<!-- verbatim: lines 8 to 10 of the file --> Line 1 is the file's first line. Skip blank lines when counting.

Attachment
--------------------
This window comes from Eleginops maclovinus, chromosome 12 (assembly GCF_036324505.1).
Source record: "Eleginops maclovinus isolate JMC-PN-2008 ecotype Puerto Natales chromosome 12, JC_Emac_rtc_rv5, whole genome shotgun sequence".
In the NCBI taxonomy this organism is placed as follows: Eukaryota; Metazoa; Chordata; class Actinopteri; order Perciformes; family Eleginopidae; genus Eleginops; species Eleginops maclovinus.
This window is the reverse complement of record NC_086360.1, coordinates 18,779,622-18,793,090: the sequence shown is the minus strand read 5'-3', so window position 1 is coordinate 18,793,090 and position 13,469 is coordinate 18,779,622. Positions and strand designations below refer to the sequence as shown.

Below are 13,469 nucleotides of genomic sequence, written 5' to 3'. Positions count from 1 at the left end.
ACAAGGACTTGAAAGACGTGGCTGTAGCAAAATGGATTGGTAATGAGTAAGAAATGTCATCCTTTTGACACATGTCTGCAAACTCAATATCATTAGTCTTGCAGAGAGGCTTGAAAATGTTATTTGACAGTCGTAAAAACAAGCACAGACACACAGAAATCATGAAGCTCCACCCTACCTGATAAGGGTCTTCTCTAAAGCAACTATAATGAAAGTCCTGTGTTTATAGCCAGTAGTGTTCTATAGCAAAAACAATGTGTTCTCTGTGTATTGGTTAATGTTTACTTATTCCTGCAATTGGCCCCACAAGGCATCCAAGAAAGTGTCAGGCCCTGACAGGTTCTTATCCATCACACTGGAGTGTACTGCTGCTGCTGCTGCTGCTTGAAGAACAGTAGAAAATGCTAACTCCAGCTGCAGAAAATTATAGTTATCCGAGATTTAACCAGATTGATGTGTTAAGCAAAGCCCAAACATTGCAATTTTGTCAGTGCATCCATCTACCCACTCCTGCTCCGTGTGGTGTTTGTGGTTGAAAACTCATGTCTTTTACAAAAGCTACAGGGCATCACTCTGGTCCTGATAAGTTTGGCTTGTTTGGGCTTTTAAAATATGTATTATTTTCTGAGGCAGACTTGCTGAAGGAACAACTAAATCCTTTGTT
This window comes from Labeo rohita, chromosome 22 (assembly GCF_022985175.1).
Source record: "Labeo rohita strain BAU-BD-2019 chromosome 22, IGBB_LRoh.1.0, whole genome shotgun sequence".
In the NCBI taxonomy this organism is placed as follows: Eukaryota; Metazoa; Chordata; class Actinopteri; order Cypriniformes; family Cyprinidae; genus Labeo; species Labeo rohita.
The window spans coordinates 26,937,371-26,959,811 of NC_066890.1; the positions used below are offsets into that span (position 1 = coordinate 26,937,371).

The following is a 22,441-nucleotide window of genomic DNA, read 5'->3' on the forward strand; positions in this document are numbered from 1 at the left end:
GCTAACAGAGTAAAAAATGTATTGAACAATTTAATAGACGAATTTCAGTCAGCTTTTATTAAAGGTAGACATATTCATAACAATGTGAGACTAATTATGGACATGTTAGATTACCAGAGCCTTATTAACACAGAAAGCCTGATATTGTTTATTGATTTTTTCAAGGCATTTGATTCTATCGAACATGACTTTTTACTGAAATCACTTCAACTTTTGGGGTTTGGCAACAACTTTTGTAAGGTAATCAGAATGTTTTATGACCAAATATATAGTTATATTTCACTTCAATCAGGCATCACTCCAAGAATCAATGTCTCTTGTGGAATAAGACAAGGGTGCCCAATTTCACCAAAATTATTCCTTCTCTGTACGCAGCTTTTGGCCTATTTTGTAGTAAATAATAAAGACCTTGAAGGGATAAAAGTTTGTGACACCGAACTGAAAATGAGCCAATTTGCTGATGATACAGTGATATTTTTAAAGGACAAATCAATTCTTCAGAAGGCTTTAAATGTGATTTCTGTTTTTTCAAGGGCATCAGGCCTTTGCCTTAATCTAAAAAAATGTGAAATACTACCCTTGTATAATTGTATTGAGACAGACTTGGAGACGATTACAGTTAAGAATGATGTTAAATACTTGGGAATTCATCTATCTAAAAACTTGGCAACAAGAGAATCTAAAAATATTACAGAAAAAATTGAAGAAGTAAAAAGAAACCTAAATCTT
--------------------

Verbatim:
Source record: "Labeo rohita strain BAU-BD-2019 chromosome 22, IGBB_LRoh.1.0, whole genome shotgun sequence".
In the NCBI taxonomy this organism is placed as follows: Eukaryota; Metazoa; Chordata; class Actinopteri; order Cypriniformes; family Cyprinidae; genus Labeo; species Labeo rohita.
The window spans coordinates 26,937,371-26,959,811 of NC_066890.1; the positions used below are offsets into that span (position 1 = coordinate 26,937,371).